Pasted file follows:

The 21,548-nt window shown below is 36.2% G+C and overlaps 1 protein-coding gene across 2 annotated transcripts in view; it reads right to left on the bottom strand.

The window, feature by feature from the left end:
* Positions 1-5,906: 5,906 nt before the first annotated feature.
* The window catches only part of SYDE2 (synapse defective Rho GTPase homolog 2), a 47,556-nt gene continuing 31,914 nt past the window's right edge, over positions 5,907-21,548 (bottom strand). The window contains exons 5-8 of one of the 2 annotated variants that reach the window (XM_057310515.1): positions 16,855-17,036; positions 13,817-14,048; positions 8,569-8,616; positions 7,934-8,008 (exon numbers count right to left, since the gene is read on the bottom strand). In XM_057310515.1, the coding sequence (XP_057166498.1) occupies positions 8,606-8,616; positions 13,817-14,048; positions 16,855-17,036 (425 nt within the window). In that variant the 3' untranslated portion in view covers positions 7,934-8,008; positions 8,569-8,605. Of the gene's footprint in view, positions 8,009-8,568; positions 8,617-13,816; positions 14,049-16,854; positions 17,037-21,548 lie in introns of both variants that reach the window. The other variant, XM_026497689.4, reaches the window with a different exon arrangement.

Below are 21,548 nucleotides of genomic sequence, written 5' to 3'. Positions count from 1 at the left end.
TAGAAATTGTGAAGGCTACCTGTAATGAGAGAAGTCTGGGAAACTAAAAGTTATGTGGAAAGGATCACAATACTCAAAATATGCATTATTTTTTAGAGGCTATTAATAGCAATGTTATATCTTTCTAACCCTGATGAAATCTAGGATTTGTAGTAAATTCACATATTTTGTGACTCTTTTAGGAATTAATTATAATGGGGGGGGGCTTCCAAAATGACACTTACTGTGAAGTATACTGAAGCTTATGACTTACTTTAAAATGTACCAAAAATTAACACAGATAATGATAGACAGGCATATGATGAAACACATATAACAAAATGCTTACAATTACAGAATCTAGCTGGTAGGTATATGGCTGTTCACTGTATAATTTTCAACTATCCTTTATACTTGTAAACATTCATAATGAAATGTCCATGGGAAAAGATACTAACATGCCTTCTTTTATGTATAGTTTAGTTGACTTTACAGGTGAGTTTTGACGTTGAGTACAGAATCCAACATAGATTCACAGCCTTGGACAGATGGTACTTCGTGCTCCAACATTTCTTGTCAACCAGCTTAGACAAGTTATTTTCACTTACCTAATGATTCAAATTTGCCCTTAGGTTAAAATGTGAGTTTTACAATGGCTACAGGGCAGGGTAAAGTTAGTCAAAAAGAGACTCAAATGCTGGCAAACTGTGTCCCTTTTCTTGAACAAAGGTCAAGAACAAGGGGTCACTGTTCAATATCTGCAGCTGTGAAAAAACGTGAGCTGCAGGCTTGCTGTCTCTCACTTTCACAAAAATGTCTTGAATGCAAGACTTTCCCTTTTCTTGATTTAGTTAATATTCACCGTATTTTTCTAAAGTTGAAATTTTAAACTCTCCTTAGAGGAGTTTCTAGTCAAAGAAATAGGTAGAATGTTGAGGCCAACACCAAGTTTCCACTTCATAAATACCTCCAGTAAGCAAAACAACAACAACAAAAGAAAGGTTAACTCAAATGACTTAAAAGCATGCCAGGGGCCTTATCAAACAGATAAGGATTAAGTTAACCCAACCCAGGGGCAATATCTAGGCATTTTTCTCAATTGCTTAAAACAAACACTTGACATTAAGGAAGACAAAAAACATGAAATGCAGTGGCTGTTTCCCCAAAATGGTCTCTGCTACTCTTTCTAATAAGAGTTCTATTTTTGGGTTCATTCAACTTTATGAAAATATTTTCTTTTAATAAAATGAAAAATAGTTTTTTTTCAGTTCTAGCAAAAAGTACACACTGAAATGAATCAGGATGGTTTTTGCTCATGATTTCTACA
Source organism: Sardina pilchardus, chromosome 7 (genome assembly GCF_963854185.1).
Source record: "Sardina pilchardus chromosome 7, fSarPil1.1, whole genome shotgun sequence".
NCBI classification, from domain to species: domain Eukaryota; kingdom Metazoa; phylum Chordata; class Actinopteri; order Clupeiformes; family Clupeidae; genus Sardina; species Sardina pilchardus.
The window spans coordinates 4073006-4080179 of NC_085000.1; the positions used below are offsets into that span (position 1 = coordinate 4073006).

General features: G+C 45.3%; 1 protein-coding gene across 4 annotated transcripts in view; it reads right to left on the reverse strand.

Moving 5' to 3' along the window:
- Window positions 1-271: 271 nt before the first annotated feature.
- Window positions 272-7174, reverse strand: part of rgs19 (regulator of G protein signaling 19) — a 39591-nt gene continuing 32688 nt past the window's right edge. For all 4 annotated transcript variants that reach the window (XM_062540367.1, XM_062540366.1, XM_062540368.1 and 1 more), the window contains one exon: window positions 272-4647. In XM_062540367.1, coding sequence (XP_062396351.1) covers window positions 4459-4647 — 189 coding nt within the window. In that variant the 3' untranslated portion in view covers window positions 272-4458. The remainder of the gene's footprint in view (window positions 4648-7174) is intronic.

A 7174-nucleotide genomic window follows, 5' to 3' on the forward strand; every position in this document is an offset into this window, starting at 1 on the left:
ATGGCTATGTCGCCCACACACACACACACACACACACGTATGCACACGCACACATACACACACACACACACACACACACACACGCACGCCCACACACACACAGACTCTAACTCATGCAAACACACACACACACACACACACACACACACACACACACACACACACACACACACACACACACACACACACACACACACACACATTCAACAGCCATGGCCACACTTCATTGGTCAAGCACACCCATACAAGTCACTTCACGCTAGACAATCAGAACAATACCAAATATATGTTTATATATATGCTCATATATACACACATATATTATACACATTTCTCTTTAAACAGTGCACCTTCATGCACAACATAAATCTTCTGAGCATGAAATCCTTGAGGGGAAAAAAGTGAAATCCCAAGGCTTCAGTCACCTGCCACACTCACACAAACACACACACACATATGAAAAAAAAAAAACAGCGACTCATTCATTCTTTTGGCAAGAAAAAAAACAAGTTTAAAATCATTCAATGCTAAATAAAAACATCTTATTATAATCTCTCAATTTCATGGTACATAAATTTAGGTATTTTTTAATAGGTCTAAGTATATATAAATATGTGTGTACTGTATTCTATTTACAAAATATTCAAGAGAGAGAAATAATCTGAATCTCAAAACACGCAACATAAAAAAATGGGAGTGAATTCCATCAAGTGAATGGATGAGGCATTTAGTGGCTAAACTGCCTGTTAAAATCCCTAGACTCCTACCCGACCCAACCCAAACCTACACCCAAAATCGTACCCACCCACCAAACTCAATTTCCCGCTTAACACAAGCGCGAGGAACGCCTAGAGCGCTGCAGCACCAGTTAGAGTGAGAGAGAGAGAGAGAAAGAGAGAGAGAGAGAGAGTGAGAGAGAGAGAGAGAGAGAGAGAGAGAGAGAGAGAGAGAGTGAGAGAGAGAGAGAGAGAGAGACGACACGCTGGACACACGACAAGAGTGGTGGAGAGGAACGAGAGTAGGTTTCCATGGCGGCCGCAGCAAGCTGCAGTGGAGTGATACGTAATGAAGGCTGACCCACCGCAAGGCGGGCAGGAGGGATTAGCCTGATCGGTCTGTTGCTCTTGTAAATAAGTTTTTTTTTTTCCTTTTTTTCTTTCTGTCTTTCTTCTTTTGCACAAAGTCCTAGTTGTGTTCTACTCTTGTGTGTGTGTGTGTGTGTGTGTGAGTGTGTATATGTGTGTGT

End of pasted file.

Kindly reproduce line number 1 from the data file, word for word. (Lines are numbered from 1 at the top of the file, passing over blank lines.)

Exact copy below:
The 21,548-nt window shown below is 36.2% G+C and overlaps 1 protein-coding gene across 2 annotated transcripts in view; it reads right to left on the bottom strand.